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Assange granted bail in UK High Court appeal

UPDATE 19:15 GMT: Julian Assange Assange walked free from detention at the High Court at around 18:00 GMT, vowing to continue the fight to clear his name of rape allegations in Sweden and declaring: "It's great to smell the fresh air of London again."

Listen to his comments on leaving court here (opens in new tab).


UPDATE: Assange's solicitor, Mark Stephens, has said that Julian Assange may not be released until tomorrow morning, reports journalist Vikram Dodd (opens in new tab), who was at the hearing.

All individuals who have pledged money as surety for Assange's release must present themselves at a local police station to fill in the necessary documents, a process Stephens says may not be completed today.

Veteran journalist John Pilger is said to have been rejected as a surety after the judge described him as "another peripatetic Australian". Pilger has been based in the UK since the early 1960s.

WikiLeaks founder Julian Assange has today been granted bail by the UK High Court.

The decision, announced at around 13:10 GMT, was met by cheers outside London's Royal Courts of Justice.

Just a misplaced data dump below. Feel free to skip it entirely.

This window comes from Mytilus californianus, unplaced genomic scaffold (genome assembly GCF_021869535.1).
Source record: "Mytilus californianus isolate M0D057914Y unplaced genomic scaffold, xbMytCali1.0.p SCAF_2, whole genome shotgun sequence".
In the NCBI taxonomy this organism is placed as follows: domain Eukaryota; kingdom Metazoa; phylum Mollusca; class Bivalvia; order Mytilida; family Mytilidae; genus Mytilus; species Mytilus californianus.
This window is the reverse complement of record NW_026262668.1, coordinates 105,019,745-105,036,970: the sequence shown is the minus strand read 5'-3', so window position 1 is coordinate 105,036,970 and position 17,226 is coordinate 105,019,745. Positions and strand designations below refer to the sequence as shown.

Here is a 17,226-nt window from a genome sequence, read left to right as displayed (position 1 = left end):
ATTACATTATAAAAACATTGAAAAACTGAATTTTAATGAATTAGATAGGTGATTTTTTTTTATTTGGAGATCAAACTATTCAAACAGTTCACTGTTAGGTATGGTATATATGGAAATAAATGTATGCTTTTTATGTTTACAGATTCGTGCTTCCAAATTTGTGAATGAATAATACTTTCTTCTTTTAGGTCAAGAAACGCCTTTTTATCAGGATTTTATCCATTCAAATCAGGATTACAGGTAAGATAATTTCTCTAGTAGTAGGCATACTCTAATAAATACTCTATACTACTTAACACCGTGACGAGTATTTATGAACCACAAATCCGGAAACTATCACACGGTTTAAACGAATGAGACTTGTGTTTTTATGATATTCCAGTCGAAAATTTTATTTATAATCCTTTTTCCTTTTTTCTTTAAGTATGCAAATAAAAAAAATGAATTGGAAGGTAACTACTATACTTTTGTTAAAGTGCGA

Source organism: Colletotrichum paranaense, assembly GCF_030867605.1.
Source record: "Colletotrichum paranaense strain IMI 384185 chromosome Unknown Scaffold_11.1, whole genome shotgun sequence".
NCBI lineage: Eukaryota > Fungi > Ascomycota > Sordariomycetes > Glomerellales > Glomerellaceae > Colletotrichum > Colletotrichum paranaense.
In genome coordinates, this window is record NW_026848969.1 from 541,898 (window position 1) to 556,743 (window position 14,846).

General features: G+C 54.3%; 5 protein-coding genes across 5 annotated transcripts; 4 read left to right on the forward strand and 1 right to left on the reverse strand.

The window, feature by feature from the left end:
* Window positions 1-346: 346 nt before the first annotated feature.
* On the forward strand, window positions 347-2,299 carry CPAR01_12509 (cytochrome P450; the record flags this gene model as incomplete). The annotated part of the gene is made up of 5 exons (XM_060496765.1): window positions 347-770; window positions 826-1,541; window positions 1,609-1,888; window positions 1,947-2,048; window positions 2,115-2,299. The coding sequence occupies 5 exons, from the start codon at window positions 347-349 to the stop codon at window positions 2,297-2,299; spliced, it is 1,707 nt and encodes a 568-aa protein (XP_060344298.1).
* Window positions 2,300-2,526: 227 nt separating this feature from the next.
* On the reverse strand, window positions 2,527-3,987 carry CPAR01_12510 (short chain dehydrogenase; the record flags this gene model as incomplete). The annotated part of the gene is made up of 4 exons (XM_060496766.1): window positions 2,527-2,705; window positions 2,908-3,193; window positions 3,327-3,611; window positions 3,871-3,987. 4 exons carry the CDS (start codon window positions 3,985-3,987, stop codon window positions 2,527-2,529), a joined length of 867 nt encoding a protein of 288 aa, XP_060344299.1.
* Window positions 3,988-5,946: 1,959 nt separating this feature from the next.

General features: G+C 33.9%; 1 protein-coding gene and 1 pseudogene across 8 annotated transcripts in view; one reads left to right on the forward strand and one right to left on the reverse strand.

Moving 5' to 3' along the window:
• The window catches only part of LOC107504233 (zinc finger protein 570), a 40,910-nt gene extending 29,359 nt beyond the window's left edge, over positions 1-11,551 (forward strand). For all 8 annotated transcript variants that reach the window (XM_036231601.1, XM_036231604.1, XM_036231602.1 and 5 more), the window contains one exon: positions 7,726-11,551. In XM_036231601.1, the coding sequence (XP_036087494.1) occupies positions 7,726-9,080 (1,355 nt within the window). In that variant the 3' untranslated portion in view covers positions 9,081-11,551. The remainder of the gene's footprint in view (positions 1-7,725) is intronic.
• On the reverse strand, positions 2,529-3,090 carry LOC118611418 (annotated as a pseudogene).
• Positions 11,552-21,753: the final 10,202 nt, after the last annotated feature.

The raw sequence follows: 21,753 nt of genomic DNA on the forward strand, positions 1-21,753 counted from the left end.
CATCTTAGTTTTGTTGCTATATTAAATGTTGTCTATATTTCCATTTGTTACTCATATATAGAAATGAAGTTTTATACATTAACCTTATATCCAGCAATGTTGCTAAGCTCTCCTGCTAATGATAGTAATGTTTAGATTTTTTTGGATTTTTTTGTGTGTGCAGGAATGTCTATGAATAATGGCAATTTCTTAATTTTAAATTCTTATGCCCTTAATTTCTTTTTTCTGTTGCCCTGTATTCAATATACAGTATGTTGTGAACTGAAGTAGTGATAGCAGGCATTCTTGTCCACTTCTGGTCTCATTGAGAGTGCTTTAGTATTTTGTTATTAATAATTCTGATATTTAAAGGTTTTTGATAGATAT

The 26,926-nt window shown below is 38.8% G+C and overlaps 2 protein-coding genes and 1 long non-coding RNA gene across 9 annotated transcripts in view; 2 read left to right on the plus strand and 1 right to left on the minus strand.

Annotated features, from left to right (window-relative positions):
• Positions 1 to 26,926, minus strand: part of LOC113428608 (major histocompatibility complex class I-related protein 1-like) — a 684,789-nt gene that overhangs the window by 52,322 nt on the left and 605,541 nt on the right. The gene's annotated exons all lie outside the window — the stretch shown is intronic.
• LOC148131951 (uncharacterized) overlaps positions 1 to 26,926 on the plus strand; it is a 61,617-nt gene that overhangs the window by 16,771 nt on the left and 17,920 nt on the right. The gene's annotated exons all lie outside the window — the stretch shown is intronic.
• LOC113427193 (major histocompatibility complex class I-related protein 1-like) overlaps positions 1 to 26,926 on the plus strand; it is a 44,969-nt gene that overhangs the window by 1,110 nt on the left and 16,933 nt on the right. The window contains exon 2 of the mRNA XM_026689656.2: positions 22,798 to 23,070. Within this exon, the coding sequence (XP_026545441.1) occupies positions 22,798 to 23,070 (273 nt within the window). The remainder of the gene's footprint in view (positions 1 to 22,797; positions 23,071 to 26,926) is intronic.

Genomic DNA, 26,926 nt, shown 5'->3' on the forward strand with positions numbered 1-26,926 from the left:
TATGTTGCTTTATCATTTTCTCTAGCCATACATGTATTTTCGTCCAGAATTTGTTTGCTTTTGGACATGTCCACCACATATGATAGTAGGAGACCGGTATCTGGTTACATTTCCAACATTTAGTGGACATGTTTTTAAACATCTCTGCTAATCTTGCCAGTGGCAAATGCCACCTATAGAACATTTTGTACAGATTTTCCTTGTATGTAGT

Assange appeared in court today to answer an appeal brought by the UK's Crown Prosecution (opens in new tab) Service against the decision on Tuesday (opens in new tab) to release the Australian on bail, subject to restrictions and more than £200,000 in sureties provided by a host of celebrity names (opens in new tab).

Dismissing CPS claims that there was a serious risk of Assange fleeing the country, the presiding judge imposed restrictions including the requirement that the WikiLeaks founder surrender his passport.

At the hearing on Tuesday, Assange's legal team indicated that their client would be willing to submit to electronic tagging.

Assange's solicitor, Mark Stephens, confirmed this morning that the required bail money had been raised in cash.

It's believed that Assange will stay at the Suffolk house of video journalist and founder of the Frontline Club, Vaughan Smith, the UK address he supplied after previously being denied bail, having given an Australian address has his place of residence. monitors all leading technology stories and rounds them up to help you save time hunting them down.